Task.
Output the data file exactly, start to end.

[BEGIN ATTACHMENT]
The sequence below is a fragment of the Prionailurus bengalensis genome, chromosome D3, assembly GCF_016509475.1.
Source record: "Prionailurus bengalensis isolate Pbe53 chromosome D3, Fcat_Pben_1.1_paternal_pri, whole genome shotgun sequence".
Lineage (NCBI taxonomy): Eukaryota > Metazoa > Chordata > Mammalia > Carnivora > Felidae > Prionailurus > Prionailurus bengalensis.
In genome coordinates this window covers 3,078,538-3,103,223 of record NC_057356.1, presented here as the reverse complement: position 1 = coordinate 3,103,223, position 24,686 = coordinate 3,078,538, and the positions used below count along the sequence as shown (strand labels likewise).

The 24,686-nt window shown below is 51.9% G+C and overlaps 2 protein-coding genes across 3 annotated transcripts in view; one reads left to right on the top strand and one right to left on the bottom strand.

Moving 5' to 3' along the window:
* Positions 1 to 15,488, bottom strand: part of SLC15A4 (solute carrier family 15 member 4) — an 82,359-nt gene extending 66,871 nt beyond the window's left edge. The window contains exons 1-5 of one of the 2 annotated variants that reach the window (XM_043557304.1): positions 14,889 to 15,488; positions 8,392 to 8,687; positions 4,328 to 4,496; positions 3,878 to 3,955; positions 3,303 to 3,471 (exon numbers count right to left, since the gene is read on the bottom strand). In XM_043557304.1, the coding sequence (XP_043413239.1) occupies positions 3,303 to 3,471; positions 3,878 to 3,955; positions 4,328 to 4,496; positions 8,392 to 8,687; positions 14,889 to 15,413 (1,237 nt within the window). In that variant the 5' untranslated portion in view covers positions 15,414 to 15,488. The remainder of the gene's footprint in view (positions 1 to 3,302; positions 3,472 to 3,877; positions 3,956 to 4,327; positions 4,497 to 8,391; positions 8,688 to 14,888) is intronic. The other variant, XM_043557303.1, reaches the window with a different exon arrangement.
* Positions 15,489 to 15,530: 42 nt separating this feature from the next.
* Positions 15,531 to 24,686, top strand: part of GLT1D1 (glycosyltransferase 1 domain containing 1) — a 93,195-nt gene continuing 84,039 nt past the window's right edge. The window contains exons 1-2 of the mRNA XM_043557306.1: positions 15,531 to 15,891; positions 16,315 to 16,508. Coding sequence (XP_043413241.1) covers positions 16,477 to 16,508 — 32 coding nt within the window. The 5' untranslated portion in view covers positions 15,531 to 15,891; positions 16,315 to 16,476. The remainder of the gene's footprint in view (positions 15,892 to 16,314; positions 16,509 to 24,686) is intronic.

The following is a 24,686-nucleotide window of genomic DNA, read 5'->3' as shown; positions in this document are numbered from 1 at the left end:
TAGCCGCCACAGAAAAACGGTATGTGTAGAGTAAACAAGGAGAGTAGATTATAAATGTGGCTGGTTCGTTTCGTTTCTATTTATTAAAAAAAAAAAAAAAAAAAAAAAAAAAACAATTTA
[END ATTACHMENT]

The sequence below is a fragment of the Prionailurus bengalensis genome, chromosome D3, assembly GCF_016509475.1.
Source record: "Prionailurus bengalensis isolate Pbe53 chromosome D3, Fcat_Pben_1.1_paternal_pri, whole genome shotgun sequence".
Lineage (NCBI taxonomy): Eukaryota > Metazoa > Chordata > Mammalia > Carnivora > Felidae > Prionailurus > Prionailurus bengalensis.
In genome coordinates this window covers 3,078,538-3,103,223 of record NC_057356.1, presented here as the reverse complement: position 1 = coordinate 3,103,223, position 24,686 = coordinate 3,078,538, and the positions used below count along the sequence as shown (strand labels likewise).

The 24,686-nt window shown below is 51.9% G+C and overlaps 2 protein-coding genes across 3 annotated transcripts in view; one reads left to right on the top strand and one right to left on the bottom strand.

Moving 5' to 3' along the window:
* Positions 1 to 15,488, bottom strand: part of SLC15A4 (solute carrier family 15 member 4) — an 82,359-nt gene extending 66,871 nt beyond the window's left edge. The window contains exons 1-5 of one of the 2 annotated variants that reach the window (XM_043557304.1): positions 14,889 to 15,488; positions 8,392 to 8,687; positions 4,328 to 4,496; positions 3,878 to 3,955; positions 3,303 to 3,471 (exon numbers count right to left, since the gene is read on the bottom strand). In XM_043557304.1, the coding sequence (XP_043413239.1) occupies positions 3,303 to 3,471; positions 3,878 to 3,955; positions 4,328 to 4,496; positions 8,392 to 8,687; positions 14,889 to 15,413 (1,237 nt within the window). In that variant the 5' untranslated portion in view covers positions 15,414 to 15,488. The remainder of the gene's footprint in view (positions 1 to 3,302; positions 3,472 to 3,877; positions 3,956 to 4,327; positions 4,497 to 8,391; positions 8,688 to 14,888) is intronic. The other variant, XM_043557303.1, reaches the window with a different exon arrangement.
* Positions 15,489 to 15,530: 42 nt separating this feature from the next.
* Positions 15,531 to 24,686, top strand: part of GLT1D1 (glycosyltransferase 1 domain containing 1) — a 93,195-nt gene continuing 84,039 nt past the window's right edge. The window contains exons 1-2 of the mRNA XM_043557306.1: positions 15,531 to 15,891; positions 16,315 to 16,508. Coding sequence (XP_043413241.1) covers positions 16,477 to 16,508 — 32 coding nt within the window. The 5' untranslated portion in view covers positions 15,531 to 15,891; positions 16,315 to 16,476. The remainder of the gene's footprint in view (positions 15,892 to 16,314; positions 16,509 to 24,686) is intronic.

The following is a 24,686-nucleotide window of genomic DNA, read 5'->3' as shown; positions in this document are numbered from 1 at the left end:
TAGCCGCCACAGAAAAACGGTATGTGTAGAGTAAACAAGGAGAGTAGATTATAAATGTGGCTGGTTCGTTTCGTTTCTATTTATTAAAAAAAAAAAAAAAAAAAAAAAAAAAACAATTTA